Coffee Good for You

February 10/Singapore/The Straits Times -- Coffee can actually be good for you, says a new study of coffee drinkers here, the latest to challenge the belief that its benefits are murky.

The study of 3,000 people in Singapore discovered "no detrimental factor" to coffee drinking, and this was the case for all the races here.

The soon-to-be published findings follow studies elsewhere which have found that coffee drinking can be good for one's health, as it can lower the risk of diabetes.

Associate professor Rob van Dam of the National University of Singapore (NUS), who led the study, said there are sometimes different effects across ethnicities. "Ethnicity is of interest because there are marked differences in insulin resistance between different ethnic groups, even within Asia," he said.

According to earlier studies, Chinese and Japanese who drank several cups of coffee a day are known to face significantly lower risks of getting diabetes, compared to non-drinkers.

His study, part of the large Singapore Consortium of Cohort Studies funded by the Biomedical Research Council, found that coffee had the same effect on Chinese and non-Chinese drinkers here.

The finding, however, runs smack against one piece of prevailing wisdom -- that coffee can be bad for one's heart.

However, van Dam said this view has not been scientifically proven. He said only studies in Scandinavia have found links between coffee and a higher risk of heart disease. The reason appears to be in the way the coffee is prepared. Unlike coffee drinkers in the rest of Europe and the U.S., Scandinavians leave the coffee dregs in their pot, stewing at the bottom.

As a result, their coffee has a high dose of cafestol, a substance that increases cholesterol levels, and heart disease risk.

He was concerned that coffee sold at the kopitiam might have similar levels of cafestol, as it is made by pouring boiling water over ground coffee. However, laboratory tests of samples from various coffee shops found very low levels of cafestol.

This is likely due to the thick "sock" or cloth strainer that the ground coffee is left in when hot water is poured into the kopitiam kettle.

Cardiologist Tan Huay Cheem of the National University Hospital agreed that recent studies have shown that "coffee itself is neutral to the heart."

Many studies over the past decade have found strong links between drinking several cups of coffee a day and significantly lower risks of diabetes -- one of the more serious chronic ailments here.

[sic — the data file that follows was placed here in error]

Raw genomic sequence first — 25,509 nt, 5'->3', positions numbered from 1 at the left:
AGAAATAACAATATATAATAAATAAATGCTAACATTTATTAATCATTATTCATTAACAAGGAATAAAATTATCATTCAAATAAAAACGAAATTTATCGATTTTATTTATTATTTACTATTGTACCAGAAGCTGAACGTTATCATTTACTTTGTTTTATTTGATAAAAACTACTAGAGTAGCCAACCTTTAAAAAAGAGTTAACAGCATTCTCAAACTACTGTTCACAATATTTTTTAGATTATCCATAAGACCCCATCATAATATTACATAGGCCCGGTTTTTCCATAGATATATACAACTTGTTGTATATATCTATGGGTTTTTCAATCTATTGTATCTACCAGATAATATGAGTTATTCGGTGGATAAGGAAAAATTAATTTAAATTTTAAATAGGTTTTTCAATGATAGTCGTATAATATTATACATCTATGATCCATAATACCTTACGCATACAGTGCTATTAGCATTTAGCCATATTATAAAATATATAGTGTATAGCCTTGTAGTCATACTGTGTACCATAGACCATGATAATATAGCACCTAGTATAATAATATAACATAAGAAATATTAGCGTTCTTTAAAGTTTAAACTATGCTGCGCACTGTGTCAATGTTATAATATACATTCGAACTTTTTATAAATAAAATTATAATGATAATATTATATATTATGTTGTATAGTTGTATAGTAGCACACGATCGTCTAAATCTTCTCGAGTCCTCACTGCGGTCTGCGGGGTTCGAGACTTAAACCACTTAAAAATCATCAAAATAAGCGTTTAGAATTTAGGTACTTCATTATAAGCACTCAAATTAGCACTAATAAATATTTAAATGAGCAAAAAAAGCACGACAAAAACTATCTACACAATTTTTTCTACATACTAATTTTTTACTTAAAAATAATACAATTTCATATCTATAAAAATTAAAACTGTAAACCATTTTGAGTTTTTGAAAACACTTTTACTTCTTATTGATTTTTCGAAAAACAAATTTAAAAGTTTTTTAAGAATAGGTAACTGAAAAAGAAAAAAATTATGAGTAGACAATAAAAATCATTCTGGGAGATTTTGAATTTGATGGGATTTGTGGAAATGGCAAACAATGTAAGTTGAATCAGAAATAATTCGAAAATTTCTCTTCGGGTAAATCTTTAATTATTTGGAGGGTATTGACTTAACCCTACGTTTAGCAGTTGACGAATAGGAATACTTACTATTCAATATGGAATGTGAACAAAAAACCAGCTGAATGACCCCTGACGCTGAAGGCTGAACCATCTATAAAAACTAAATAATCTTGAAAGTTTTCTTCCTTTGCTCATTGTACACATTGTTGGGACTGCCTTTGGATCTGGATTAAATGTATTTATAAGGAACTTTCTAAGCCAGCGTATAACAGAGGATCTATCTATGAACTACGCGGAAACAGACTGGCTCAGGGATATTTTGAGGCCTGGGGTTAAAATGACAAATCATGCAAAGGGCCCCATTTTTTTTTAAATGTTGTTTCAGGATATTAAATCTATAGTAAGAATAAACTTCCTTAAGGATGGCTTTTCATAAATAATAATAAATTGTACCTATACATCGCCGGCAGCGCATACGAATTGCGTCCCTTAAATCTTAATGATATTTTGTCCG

Further, it does not matter what type of coffee is drunk: fresh brewed, instant or decaffeinated. The only exception is when coffee dregs are present.

U.S. studies have found that decaf coffee gives the same protection against diabetes; van Dam said this shows the benefits are not due to caffeine but to other compounds like chlorogenic acid, an antioxidant found mainly in coffee.

He said a seven-year study of 17,000 Dutch people found that those who drank seven cups or more of coffee a day were half as likely to get diabetes as those who drank two cups or less.

Another study in the U.S. of 90,000 women found the incidence of diabetes among those who drank four cups of coffee daily was half that of non-drinkers; van Dam, who was involved in that study before he joined NUS a year ago, noted that cups in the U.S. are larger than those in Europe.

While coffee might be good for the health, taking it with lashings of cream and sugar could negate any benefit. However, small helpings of these are fine, he added, as studies have found no difference between such coffee and taking it black.

Similarly, for those who get heart palpitations from drinking too much coffee, the answer is decaf, said van Dam.

Pregnant women should also go easy, drinking at most a cup a day, as caffeine is bad for the fetus.

Dr. Stanley Liew, an endocrinologist at Raffles Hospital who treats diabetics, said that such studies are merely observational studies. Scientists need to discover the mechanism involved first. Until then, he said, it would be premature to ask people to drink more coffee to prevent diabetes.

Indeed, van Dam agreed that there are better ways to avoid diabetes, such as exercising. However, he said with these studies, "We can tell people who like coffee to just enjoy their coffee. They don't have to be concerned about it."

From the February 14, 2011, Prepared Foods' Daily News
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